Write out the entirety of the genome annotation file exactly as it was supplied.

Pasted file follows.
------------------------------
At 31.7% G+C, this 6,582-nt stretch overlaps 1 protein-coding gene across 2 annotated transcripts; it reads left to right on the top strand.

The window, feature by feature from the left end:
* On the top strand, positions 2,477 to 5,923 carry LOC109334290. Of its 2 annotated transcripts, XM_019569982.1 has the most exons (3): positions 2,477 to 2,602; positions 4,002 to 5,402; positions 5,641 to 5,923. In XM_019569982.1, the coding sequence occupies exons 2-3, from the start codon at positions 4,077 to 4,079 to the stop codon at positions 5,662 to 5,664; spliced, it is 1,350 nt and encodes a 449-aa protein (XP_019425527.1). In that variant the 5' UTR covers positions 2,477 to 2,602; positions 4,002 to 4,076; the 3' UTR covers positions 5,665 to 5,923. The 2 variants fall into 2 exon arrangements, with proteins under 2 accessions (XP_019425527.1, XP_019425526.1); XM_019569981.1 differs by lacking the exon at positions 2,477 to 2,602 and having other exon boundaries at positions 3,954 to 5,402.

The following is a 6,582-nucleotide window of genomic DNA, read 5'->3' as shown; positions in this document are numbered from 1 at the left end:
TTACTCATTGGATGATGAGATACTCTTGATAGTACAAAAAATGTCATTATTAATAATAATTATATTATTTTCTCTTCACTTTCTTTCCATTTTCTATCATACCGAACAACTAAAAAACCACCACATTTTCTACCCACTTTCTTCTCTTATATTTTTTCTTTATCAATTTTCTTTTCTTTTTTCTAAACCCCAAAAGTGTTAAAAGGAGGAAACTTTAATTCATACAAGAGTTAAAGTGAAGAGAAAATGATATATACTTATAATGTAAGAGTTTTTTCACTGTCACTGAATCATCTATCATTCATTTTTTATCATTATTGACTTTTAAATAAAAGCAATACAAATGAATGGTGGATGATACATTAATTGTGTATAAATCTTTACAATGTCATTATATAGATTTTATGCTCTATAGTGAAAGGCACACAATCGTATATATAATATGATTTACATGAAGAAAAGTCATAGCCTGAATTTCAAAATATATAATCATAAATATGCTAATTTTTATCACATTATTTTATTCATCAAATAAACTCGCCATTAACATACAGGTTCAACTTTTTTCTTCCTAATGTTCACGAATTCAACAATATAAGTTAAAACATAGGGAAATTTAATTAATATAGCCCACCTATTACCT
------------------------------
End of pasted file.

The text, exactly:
At 31.7% G+C, this 6,582-nt stretch overlaps 1 protein-coding gene across 2 annotated transcripts; it reads left to right on the top strand.

The window, feature by feature from the left end:
* On the top strand, positions 2,477 to 5,923 carry LOC109334290. Of its 2 annotated transcripts, XM_019569982.1 has the most exons (3): positions 2,477 to 2,602; positions 4,002 to 5,402; positions 5,641 to 5,923. In XM_019569982.1, the coding sequence occupies exons 2-3, from the start codon at positions 4,077 to 4,079 to the stop codon at positions 5,662 to 5,664; spliced, it is 1,350 nt and encodes a 449-aa protein (XP_019425527.1). In that variant the 5' UTR covers positions 2,477 to 2,602; positions 4,002 to 4,076; the 3' UTR covers positions 5,665 to 5,923. The 2 variants fall into 2 exon arrangements, with proteins under 2 accessions (XP_019425527.1, XP_019425526.1); XM_019569981.1 differs by lacking the exon at positions 2,477 to 2,602 and having other exon boundaries at positions 3,954 to 5,402.

The following is a 6,582-nucleotide window of genomic DNA, read 5'->3' as shown; positions in this document are numbered from 1 at the left end:
TTACTCATTGGATGATGAGATACTCTTGATAGTACAAAAAATGTCATTATTAATAATAATTATATTATTTTCTCTTCACTTTCTTTCCATTTTCTATCATACCGAACAACTAAAAAACCACCACATTTTCTACCCACTTTCTTCTCTTATATTTTTTCTTTATCAATTTTCTTTTCTTTTTTCTAAACCCCAAAAGTGTTAAAAGGAGGAAACTTTAATTCATACAAGAGTTAAAGTGAAGAGAAAATGATATATACTTATAATGTAAGAGTTTTTTCACTGTCACTGAATCATCTATCATTCATTTTTTATCATTATTGACTTTTAAATAAAAGCAATACAAATGAATGGTGGATGATACATTAATTGTGTATAAATCTTTACAATGTCATTATATAGATTTTATGCTCTATAGTGAAAGGCACACAATCGTATATATAATATGATTTACATGAAGAAAAGTCATAGCCTGAATTTCAAAATATATAATCATAAATATGCTAATTTTTATCACATTATTTTATTCATCAAATAAACTCGCCATTAACATACAGGTTCAACTTTTTTCTTCCTAATGTTCACGAATTCAACAATATAAGTTAAAACATAGGGAAATTTAATTAATATAGCCCACCTATTACCT